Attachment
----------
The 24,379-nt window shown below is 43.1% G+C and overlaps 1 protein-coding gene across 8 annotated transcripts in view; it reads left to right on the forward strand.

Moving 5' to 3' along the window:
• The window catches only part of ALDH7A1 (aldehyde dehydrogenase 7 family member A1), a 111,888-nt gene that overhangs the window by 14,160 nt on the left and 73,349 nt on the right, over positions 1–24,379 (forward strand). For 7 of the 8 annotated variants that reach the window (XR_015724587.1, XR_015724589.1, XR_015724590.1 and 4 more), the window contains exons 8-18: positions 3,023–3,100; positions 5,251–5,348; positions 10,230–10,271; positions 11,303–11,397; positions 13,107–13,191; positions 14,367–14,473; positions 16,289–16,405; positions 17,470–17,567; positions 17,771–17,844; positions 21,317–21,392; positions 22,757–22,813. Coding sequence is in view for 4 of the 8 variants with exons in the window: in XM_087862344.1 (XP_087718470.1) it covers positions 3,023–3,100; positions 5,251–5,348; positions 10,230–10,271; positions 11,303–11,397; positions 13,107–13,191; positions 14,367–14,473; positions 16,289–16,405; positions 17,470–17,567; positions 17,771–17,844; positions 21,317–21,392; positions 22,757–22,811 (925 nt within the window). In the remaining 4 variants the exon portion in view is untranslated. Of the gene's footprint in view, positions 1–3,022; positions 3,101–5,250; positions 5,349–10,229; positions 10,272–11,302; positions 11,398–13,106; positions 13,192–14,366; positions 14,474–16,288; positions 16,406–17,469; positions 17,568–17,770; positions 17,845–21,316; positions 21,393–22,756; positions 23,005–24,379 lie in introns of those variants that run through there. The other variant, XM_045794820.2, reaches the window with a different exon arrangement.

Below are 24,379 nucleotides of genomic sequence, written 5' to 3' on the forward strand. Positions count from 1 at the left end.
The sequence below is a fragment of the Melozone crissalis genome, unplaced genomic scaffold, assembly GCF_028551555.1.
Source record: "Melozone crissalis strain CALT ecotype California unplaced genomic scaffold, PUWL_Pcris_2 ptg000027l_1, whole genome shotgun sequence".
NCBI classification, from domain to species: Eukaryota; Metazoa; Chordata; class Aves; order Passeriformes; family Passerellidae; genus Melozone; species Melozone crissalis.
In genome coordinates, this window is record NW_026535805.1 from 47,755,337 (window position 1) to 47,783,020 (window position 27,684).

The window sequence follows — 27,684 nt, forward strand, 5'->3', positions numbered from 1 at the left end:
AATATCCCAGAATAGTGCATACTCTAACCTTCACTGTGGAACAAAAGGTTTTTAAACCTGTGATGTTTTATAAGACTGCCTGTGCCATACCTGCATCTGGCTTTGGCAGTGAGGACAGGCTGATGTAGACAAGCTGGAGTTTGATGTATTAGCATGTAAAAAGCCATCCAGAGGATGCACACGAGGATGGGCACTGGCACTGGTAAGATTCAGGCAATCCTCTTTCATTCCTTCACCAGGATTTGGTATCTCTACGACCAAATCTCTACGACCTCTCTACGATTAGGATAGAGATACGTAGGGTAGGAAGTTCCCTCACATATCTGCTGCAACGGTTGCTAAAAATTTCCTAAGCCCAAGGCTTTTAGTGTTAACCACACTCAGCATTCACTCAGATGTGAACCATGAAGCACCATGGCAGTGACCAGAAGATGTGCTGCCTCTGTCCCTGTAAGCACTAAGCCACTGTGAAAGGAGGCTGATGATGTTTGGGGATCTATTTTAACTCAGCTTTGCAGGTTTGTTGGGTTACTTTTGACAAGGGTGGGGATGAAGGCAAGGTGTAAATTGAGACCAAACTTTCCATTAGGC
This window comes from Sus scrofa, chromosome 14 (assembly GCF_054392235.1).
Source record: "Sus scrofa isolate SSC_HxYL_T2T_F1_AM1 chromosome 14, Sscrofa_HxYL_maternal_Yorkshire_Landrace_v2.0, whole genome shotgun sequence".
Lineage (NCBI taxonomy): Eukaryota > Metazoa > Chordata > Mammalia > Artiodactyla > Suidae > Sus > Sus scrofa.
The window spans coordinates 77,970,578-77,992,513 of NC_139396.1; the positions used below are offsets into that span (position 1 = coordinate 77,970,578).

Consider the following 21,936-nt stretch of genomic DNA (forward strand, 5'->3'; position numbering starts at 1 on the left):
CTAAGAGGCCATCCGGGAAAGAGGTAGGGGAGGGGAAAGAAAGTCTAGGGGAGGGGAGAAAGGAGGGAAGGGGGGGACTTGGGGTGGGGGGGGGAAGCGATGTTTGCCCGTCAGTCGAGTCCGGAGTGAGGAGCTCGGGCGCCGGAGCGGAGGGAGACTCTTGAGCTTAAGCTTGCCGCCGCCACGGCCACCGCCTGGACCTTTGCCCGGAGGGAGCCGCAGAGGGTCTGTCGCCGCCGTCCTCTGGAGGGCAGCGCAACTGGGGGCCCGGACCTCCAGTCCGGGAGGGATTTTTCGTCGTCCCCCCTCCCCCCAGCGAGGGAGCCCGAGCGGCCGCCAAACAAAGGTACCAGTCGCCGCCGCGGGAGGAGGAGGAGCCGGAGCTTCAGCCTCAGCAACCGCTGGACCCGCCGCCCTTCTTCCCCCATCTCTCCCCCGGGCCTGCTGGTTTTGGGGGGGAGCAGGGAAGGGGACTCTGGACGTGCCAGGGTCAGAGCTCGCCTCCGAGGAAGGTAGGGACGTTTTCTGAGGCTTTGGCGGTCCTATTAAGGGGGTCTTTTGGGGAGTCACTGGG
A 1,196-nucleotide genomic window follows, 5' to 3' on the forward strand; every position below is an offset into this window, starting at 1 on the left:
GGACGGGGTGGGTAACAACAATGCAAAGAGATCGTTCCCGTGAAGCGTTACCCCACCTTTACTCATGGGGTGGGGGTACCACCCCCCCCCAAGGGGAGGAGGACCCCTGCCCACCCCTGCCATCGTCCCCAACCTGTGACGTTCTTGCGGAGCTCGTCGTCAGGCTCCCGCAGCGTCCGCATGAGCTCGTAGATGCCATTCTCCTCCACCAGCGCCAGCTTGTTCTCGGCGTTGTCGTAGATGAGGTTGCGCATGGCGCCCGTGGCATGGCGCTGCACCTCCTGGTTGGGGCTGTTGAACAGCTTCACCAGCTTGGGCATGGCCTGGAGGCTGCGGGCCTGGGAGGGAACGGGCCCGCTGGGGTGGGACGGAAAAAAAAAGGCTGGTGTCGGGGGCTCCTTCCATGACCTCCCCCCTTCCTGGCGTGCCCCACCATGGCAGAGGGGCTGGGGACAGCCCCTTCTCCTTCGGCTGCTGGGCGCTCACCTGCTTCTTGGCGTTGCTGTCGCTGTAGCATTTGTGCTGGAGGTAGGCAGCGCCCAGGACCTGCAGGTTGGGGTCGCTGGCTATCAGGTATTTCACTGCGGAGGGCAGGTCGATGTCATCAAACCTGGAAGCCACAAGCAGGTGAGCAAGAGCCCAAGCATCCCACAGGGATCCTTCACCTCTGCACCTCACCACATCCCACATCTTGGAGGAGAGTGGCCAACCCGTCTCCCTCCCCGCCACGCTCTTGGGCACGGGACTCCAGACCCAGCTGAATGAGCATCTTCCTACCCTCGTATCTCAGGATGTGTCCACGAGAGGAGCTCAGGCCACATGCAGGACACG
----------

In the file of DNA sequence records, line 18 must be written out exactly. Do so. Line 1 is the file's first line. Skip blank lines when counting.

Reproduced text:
GGACGGGGTGGGTAACAACAATGCAAAGAGATCGTTCCCGTGAAGCGTTACCCCACCTTTACTCATGGGGTGGGGGTACCACCCCCCCCCAAGGGGAGGAGGACCCCTGCCCACCCCTGCCATCGTCCCCAACCTGTGACGTTCTTGCGGAGCTCGTCGTCAGGCTCCCGCAGCGTCCGCATGAGCTCGTAGATGCCATTCTCCTCCACCAGCGCCAGCTTGTTCTCGGCGTTGTCGTAGATGAGGTTGCGCATGGCGCCCGTGGCATGGCGCTGCACCTCCTGGTTGGGGCTGTTGAACAGCTTCACCAGCTTGGGCATGGCCTGGAGGCTGCGGGCCTGGGAGGGAACGGGCCCGCTGGGGTGGGACGGAAAAAAAAAGGCTGGTGTCGGGGGCTCCTTCCATGACCTCCCCCCTTCCTGGCGTGCCCCACCATGGCAGAGGGGCTGGGGACAGCCCCTTCTCCTTCGGCTGCTGGGCGCTCACCTGCTTCTTGGCGTTGCTGTCGCTGTAGCATTTGTGCTGGAGGTAGGCAGCGCCCAGGACCTGCAGGTTGGGGTCGCTGGCTATCAGGTATTTCACTGCGGAGGGCAGGTCGATGTCATCAAACCTGGAAGCCACAAGCAGGTGAGCAAGAGCCCAAGCATCCCACAGGGATCCTTCACCTCTGCACCTCACCACATCCCACATCTTGGAGGAGAGTGGCCAACCCGTCTCCCTCCCCGCCACGCTCTTGGGCACGGGACTCCAGACCCAGCTGAATGAGCATCTTCCTACCCTCGTATCTCAGGATGTGTCCACGAGAGGAGCTCAGGCCACATGCAGGACACG